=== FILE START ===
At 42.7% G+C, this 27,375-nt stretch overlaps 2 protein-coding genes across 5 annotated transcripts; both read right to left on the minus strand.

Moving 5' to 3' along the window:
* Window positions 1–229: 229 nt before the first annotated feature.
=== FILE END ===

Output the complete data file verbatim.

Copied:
At 42.7% G+C, this 27,375-nt stretch overlaps 2 protein-coding genes across 5 annotated transcripts; both read right to left on the minus strand.

Moving 5' to 3' along the window:
* Window positions 1–229: 229 nt before the first annotated feature.